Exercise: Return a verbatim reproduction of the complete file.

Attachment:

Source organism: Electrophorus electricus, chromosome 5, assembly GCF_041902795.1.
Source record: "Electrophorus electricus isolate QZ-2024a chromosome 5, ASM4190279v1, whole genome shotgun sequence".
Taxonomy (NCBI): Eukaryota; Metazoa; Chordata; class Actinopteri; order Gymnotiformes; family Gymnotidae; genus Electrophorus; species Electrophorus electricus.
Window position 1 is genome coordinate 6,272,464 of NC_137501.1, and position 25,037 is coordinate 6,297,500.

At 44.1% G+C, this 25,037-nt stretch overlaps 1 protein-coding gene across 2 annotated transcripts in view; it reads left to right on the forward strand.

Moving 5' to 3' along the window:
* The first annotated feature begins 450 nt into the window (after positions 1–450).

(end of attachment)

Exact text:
Source organism: Electrophorus electricus, chromosome 5, assembly GCF_041902795.1.
Source record: "Electrophorus electricus isolate QZ-2024a chromosome 5, ASM4190279v1, whole genome shotgun sequence".
Taxonomy (NCBI): Eukaryota; Metazoa; Chordata; class Actinopteri; order Gymnotiformes; family Gymnotidae; genus Electrophorus; species Electrophorus electricus.
Window position 1 is genome coordinate 6,272,464 of NC_137501.1, and position 25,037 is coordinate 6,297,500.

At 44.1% G+C, this 25,037-nt stretch overlaps 1 protein-coding gene across 2 annotated transcripts in view; it reads left to right on the forward strand.

Moving 5' to 3' along the window:
* The first annotated feature begins 450 nt into the window (after positions 1–450).